Most people visit their OB/GYN for check ups and annual reproductive health care, but midwives also provide well woman care even when you aren’t pregnant. Understanding the range of support services and the difference in what your physician may be able to provide versus a midwife can help you navigate your potential birth options. In the age of Coronavirus where there are heavier restrictions on patients planning hospital births, exploring birth outside the hospital has become a necessary, and in some cases, a primary option for folks who don’t want to be separated from their partners or doulas during childbirth. Some midwives only practice in certain hospitals, while others only practice in birth centers or home birth settings.
But when you choose a hospital for your place of birth, you are subject to the protocols and policies of that particular institution, those rules can change at any time, we have seen this during the pandemic where public and private hospitals alike closed their doors to doulas and in some cases birthing people were forced to labor alone with zero support. Hospitals operate from a risk oriented mindset to protect themselves against legal action. So the providers may make decisions or suggest procedures that aren’t aligned with your vision for the birth, but are compliant with hospital policy and protocol. Your choice of where to birth should be a thoughtful one and all options – home birth, birth center and hospital should be explored with equal weight.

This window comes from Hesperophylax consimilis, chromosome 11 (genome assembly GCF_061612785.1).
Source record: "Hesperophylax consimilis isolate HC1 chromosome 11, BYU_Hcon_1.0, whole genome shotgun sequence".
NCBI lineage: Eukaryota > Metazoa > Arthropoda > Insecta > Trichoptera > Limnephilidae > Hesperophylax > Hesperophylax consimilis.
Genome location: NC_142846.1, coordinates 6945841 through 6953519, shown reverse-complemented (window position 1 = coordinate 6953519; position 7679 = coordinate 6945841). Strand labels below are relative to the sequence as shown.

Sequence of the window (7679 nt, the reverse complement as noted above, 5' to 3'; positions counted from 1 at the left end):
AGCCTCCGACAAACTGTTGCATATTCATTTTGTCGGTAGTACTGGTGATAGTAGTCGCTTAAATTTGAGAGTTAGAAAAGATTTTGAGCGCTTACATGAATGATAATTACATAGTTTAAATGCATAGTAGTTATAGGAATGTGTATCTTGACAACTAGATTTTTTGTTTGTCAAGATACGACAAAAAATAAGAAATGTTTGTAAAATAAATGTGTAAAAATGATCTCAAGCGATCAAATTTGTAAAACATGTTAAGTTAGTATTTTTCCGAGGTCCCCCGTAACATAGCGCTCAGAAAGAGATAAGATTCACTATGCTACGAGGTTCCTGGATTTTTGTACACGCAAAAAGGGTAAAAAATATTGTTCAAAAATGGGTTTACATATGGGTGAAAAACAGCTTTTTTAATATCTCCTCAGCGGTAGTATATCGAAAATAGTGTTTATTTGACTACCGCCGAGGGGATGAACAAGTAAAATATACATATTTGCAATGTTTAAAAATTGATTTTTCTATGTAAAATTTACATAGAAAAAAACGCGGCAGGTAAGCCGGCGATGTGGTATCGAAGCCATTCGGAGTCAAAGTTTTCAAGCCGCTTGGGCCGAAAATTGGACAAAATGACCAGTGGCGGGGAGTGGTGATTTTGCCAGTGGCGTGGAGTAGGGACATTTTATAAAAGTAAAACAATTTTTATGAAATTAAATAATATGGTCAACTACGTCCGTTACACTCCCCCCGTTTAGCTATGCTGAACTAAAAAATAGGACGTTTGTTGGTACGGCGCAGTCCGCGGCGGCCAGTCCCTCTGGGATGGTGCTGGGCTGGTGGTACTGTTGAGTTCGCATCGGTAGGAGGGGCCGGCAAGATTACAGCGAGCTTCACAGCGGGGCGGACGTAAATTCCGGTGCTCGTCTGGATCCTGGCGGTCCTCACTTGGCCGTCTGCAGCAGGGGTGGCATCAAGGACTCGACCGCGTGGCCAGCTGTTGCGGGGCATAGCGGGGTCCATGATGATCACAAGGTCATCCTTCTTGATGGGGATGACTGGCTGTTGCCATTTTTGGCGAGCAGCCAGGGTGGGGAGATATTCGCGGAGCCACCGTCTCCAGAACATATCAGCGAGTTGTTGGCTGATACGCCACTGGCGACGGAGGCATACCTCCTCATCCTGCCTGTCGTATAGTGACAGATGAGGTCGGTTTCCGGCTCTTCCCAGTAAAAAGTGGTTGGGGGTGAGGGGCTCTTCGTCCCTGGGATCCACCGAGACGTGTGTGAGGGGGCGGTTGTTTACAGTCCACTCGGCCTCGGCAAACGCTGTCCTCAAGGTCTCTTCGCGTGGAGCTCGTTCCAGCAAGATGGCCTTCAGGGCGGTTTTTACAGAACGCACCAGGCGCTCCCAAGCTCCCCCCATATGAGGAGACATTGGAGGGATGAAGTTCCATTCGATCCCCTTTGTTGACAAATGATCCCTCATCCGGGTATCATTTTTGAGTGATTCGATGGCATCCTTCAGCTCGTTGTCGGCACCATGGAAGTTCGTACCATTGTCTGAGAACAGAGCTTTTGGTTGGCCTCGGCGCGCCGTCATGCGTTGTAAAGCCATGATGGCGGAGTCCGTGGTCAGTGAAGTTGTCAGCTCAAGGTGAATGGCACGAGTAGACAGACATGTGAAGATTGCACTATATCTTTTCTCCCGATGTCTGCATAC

For Women of Color, particularly Black women and Native American women who are 4-5 times more likely than White women to experience pregnancy complications and die due to childbirth related causes, it is critically important to explore a relationship with a qualified and culturally competent midwife who can support you. And despite the incredible legacy Black women have in midwifery in this country, Black currently represent less than 2% of the nation’s reported 15,000 midwives. That’s a problem and we need more so we have a chance at addressing these birth disparities in real time.
As you envision the birth experience you desire, it will help you decide the type of care provider you would feel most comfortable with. Turning to home birth as an option while in crisis, stressed out and under a deadline to transfer your care, is challenging because the midwifery model is not adequately supported by our current health care model and there aren’t enough midwives to care for everyone. Search for and interviewing a provider earlier in your pregnancy can lead to better success, more transparency and a better relationship with the care provider.
Midwives are Your Partners in Pregnancy + Birth